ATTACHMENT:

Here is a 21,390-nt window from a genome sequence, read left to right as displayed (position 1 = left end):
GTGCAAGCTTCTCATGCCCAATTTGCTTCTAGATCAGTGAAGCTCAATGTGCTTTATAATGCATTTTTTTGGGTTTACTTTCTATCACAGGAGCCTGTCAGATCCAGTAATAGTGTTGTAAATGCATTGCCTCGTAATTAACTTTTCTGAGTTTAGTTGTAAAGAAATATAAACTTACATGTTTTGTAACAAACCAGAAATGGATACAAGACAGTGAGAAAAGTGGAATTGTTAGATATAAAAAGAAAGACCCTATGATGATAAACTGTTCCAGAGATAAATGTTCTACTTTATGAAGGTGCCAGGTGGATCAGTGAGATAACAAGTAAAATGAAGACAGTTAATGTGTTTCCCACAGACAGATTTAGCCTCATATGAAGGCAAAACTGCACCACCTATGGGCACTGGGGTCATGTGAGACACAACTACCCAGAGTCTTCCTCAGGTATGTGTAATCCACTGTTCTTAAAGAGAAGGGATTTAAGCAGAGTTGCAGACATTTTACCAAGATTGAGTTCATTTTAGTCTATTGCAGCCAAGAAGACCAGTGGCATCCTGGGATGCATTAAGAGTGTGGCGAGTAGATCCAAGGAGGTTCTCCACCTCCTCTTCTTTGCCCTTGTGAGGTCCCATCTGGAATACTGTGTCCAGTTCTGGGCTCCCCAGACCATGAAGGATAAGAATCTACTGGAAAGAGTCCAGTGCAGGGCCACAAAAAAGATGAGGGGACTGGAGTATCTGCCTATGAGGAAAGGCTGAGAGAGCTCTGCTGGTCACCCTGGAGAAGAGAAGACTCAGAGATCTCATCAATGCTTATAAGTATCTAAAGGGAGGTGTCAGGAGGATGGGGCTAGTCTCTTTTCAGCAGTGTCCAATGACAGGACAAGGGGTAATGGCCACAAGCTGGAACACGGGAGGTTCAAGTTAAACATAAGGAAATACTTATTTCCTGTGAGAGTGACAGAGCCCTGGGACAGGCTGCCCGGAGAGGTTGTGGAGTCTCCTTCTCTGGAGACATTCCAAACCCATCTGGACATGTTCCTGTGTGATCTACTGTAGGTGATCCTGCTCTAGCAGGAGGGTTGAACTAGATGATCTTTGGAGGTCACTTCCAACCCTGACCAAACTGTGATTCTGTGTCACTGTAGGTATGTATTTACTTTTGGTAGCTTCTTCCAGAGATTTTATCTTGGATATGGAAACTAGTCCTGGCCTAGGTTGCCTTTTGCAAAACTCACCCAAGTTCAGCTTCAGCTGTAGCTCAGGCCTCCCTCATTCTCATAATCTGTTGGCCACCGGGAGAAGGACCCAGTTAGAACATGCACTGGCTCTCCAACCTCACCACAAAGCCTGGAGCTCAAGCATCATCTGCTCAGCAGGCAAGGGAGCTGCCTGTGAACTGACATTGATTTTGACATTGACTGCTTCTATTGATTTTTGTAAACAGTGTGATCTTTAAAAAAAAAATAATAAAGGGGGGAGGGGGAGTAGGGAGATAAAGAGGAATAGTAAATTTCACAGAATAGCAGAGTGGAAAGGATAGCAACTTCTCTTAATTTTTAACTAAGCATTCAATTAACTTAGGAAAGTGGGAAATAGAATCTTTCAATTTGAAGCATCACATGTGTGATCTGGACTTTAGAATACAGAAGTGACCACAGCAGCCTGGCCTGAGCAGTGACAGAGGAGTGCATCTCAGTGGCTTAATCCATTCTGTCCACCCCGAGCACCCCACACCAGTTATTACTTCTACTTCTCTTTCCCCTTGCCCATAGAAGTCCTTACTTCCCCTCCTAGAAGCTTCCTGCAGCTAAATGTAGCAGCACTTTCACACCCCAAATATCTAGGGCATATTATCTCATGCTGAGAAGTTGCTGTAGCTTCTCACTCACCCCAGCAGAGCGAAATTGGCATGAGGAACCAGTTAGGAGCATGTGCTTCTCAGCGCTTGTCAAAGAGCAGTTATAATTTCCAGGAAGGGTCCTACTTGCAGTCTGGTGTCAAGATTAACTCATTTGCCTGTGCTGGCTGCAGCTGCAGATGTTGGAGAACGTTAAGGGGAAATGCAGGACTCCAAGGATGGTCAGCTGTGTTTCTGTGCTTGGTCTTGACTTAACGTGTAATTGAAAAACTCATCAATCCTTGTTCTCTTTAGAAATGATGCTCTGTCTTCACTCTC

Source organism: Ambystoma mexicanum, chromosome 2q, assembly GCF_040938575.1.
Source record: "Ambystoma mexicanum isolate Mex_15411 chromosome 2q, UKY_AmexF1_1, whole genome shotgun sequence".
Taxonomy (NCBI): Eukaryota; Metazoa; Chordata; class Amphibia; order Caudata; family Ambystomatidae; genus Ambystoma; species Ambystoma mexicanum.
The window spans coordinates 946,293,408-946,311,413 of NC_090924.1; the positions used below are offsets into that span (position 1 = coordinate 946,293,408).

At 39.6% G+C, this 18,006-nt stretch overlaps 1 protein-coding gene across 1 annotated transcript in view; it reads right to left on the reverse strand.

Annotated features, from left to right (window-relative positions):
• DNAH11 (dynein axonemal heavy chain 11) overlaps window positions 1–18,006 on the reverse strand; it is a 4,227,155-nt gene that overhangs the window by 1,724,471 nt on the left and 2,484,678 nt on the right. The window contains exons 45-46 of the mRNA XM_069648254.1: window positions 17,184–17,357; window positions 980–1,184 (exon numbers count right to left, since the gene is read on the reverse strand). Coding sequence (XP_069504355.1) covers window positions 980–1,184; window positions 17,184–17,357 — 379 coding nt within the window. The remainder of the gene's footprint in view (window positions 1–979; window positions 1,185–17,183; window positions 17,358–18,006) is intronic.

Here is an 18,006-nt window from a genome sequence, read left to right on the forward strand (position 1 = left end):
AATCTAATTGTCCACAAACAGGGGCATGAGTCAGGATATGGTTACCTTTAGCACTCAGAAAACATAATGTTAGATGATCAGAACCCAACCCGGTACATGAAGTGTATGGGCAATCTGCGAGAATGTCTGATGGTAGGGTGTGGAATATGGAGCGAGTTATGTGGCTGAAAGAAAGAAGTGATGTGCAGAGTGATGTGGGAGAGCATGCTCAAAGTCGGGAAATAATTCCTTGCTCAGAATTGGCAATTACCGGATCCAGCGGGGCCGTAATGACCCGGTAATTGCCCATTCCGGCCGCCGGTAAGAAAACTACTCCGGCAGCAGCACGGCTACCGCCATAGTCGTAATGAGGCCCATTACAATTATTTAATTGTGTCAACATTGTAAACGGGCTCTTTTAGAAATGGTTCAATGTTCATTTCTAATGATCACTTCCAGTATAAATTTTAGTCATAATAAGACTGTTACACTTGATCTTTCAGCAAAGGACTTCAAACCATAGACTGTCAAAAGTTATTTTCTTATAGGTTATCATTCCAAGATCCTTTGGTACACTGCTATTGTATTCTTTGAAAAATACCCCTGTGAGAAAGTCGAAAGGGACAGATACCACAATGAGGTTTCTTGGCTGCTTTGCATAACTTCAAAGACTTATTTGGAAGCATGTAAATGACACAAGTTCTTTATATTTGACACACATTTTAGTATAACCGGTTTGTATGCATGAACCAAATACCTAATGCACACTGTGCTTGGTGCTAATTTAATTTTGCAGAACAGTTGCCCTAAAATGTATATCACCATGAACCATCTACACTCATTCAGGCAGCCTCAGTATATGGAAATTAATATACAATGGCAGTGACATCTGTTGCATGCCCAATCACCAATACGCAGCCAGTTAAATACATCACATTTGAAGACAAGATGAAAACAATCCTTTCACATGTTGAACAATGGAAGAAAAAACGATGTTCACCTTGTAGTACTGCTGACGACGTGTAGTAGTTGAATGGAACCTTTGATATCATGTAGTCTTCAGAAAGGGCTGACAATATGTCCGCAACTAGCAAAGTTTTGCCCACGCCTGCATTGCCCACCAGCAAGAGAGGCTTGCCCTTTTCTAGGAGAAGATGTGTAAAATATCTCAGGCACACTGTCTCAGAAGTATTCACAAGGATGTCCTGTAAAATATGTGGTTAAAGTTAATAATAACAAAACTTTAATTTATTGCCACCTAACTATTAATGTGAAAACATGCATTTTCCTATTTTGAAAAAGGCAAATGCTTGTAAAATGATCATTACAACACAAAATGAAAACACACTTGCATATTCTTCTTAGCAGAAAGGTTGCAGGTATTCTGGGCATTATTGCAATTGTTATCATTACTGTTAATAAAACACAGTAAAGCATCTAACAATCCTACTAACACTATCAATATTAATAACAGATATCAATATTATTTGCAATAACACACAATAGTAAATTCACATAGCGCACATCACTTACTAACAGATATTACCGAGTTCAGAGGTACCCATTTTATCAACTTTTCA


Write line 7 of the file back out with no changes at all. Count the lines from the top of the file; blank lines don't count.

At 39.6% G+C, this 18,006-nt stretch overlaps 1 protein-coding gene across 1 annotated transcript in view; it reads right to left on the reverse strand.